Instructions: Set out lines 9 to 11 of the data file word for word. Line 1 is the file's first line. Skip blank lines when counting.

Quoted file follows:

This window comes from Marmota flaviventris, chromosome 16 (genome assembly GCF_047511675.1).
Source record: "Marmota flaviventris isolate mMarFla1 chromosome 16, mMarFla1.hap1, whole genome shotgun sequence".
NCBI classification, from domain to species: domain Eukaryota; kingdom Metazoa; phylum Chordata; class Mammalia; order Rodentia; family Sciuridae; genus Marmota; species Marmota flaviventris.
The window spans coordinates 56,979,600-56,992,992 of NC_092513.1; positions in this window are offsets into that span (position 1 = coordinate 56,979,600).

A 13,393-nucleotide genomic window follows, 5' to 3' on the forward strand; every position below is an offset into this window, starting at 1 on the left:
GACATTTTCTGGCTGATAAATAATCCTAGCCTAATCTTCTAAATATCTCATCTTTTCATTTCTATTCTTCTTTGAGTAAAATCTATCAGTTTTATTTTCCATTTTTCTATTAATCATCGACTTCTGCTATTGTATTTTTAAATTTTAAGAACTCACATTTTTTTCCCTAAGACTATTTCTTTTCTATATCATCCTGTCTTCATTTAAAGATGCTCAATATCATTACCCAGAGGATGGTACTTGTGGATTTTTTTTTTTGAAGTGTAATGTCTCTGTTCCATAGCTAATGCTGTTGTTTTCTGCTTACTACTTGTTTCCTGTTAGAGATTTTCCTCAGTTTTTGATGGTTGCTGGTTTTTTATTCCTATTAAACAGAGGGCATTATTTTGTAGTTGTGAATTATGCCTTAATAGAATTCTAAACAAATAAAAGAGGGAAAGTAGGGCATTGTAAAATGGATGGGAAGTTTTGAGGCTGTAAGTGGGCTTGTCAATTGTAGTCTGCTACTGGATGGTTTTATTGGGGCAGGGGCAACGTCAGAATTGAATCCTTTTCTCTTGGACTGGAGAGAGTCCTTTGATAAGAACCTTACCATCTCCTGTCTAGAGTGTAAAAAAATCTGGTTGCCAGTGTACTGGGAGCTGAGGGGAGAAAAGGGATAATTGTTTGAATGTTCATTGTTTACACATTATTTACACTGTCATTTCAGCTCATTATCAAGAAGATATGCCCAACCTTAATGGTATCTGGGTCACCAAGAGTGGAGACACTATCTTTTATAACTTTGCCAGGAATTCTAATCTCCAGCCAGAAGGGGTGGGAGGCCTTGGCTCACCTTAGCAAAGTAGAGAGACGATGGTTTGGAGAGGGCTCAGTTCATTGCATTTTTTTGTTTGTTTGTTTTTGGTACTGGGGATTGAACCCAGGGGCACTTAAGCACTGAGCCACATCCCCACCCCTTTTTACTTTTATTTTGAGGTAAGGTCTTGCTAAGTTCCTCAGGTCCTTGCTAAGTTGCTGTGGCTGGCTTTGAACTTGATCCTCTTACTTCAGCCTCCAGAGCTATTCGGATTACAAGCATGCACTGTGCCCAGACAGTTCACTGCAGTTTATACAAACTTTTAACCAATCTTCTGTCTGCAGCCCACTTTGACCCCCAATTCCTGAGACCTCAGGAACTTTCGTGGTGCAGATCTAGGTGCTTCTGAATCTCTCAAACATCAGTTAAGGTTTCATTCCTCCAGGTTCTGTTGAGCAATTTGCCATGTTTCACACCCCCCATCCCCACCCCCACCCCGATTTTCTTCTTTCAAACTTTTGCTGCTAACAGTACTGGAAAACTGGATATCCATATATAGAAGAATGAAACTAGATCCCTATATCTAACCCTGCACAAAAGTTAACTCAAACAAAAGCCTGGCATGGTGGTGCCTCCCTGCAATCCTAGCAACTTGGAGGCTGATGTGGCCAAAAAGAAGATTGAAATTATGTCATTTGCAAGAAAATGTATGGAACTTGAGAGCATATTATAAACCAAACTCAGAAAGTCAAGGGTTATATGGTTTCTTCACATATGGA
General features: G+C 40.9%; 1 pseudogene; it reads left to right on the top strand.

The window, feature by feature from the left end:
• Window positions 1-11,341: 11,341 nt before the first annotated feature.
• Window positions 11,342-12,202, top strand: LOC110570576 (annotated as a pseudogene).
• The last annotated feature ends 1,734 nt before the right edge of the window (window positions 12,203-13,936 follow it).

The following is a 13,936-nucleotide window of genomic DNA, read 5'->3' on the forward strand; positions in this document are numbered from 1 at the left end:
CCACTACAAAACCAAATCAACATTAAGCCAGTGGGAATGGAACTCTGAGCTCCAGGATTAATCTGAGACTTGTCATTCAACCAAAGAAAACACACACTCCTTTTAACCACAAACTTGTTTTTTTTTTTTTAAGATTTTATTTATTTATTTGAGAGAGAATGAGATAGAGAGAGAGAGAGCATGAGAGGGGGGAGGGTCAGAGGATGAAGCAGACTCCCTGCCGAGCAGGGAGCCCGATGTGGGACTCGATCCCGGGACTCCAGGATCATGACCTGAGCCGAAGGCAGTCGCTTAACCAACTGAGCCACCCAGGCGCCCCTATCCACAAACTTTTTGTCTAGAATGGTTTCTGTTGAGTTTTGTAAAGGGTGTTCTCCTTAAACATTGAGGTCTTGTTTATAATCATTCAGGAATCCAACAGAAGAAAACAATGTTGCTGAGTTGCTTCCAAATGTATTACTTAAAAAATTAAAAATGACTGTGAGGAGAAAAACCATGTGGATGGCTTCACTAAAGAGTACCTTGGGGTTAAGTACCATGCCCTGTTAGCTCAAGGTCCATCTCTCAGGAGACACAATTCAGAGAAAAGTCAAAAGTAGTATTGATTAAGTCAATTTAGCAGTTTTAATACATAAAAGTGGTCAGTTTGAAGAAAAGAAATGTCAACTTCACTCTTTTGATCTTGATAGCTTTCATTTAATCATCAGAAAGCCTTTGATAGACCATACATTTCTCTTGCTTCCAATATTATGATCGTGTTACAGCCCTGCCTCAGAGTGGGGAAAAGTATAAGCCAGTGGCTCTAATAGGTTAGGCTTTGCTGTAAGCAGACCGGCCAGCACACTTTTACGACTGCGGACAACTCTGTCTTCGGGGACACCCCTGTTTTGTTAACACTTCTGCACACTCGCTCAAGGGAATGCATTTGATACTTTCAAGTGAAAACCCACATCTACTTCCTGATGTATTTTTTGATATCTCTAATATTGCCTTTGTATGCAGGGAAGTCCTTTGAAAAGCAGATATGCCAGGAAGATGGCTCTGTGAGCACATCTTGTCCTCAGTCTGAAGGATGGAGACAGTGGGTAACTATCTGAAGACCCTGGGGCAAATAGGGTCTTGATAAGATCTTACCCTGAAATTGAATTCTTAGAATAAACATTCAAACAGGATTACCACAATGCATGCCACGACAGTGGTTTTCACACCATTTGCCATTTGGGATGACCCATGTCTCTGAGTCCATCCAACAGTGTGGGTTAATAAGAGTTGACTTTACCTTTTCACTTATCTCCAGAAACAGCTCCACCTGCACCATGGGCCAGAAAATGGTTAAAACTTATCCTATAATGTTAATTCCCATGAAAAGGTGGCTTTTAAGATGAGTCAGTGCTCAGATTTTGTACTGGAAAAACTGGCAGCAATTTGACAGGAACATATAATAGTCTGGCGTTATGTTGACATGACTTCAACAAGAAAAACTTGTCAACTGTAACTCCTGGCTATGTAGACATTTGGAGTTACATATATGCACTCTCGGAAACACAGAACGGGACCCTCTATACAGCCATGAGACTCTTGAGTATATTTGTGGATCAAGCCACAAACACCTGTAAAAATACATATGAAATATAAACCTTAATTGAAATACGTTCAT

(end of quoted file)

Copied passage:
• Window positions 1-11,341: 11,341 nt before the first annotated feature.
• Window positions 11,342-12,202, top strand: LOC110570576 (annotated as a pseudogene).
• The last annotated feature ends 1,734 nt before the right edge of the window (window positions 12,203-13,936 follow it).